Saldin said Democrats also suffer from the loss of “cult-of-personality” candidates such as former Senator Max Baucus and Representative Pat Williams, who served 36 years and 18 years, respectively, in those positions before retiring; as well as former governor Brian Schweitzer, whose outsize personality featured prominently in news coverage.

Baucus launched his successful 1974 congressional campaign by walking 630 miles across Montana; he was elected to the Senate four years later, rose to chair the Senate Finance Committee, and later served as ambassador to China. Williams championed labor and the arts, the latter via his support for the National Endowment for the Arts, earning him the nickname “Porno Pat” from conservatives. The family is its own political dynasty: his wife, Carol Williams, was Montana’s first woman Senate majority leader, and their daughter, Whitney, waged an unsuccessful  campaign this year for the Democratic nomination for governor.

“These people had their own personal brands that were at least somewhat different than the party brand,” Saldin said.

But when a candidate is more of a generic Republican or Democrat, “it’s just a slaughter,” he said.

State Senate majority leader Fred Thomas chose a different term.

“This election in Montana was a landmark election for this state. The state’s finally set a course where we’re 100 percent moving in the right direction with officeholders.… We’ve been hoping and praying for a long time, and now it’s finally happened.”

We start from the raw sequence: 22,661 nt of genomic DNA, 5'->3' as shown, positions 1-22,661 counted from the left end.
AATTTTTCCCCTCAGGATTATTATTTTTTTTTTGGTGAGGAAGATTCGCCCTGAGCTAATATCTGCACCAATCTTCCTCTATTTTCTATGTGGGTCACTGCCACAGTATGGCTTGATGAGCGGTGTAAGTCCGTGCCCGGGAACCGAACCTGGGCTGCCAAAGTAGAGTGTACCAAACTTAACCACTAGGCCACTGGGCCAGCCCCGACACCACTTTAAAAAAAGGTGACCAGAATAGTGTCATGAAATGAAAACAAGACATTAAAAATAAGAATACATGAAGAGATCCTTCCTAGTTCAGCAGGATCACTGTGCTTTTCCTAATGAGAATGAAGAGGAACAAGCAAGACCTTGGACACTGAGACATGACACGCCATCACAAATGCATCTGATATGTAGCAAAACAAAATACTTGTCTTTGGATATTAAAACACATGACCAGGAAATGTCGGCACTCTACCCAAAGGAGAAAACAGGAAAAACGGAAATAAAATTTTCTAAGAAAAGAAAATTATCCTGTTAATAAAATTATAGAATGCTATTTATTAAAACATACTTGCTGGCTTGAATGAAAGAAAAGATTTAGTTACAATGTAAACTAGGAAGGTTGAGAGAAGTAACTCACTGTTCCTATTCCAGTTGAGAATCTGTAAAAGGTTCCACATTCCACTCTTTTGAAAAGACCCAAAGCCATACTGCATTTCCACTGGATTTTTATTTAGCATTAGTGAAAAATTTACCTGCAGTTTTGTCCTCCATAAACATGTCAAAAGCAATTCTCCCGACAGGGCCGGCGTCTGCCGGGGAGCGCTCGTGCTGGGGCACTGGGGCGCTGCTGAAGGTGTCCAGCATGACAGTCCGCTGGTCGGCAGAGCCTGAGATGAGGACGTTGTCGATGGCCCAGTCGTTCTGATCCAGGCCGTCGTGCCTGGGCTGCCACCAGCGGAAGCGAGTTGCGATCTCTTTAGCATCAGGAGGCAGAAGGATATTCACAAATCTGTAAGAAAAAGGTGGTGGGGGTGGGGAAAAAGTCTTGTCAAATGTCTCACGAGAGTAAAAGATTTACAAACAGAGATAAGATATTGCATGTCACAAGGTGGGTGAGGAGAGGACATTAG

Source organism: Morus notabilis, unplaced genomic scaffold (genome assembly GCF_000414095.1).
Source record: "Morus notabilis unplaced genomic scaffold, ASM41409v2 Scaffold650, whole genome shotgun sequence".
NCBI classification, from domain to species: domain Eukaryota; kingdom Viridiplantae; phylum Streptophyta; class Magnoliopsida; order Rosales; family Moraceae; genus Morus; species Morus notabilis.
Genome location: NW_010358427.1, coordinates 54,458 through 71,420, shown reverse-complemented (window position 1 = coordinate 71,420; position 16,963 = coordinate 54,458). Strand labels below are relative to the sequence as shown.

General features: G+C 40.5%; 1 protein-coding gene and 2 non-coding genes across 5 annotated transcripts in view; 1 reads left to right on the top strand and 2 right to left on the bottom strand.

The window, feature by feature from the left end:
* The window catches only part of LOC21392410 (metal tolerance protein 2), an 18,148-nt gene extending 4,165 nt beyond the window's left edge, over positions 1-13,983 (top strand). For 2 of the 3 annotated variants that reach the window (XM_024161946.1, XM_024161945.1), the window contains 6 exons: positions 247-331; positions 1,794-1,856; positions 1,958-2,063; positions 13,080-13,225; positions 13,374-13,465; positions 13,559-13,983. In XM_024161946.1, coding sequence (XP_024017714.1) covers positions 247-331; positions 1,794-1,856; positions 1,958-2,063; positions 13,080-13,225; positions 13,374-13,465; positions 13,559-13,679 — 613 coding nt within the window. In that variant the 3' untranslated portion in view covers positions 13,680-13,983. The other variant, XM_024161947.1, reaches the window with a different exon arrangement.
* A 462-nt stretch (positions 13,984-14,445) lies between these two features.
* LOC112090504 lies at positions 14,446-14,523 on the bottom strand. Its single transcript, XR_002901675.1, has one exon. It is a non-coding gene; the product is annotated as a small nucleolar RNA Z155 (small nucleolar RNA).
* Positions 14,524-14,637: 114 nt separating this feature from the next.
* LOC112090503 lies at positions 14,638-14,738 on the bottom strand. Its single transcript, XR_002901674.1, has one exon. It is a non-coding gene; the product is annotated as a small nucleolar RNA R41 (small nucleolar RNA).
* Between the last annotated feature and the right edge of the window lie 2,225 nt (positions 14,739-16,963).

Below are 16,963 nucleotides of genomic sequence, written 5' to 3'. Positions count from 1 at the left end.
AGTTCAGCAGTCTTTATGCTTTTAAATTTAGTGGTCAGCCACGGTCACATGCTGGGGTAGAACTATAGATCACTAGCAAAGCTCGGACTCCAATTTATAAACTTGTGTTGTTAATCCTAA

Just as Democratic governors and lawmakers teamed up with the Solutions Caucus to pass legislation, Democratic governors wielded their veto pen—or, in the case of Schweitzer, governor from 2005 to ’13, a sizzling “veto” branding iron that set paper copies of doomed Republican-backed bills aflame—to defeat Republican-backed legislation on issues such as abortion restrictions.

Vetoes won’t be necessary now. Gianforte’s 16-page Montana Comeback Plan includes measures such as stricter eligibility requirements for the Medicare expansion enacted in 2016 that now covers nearly one in 10 Montanans. In 2019, the Legislature, with votes from the Solutions Caucus, voted to continue Medicaid expansion, albeit with the addition of work requirements.

Gianforte, a software entrepreneur and the wealthiest member of the House, campaigned on a vow to boost the state’s economy by cutting taxes and regulations.

“We need to reduce the burden on our hardworking families so they can thrive and prosper again,” he said in declaring victory.

Thomas said the Legislature’s first order of business will be to take a hard look at the state budget. “Most everybody in the public has had to take a haircut one way or the other, and now so will the government,” Thomas said.

Thomas, just as Gianforte did during the campaign, cited the effect on Montana’s economy of statewide shutdown imposed by Bullock at the beginning of the coronavirus pandemic in Montana.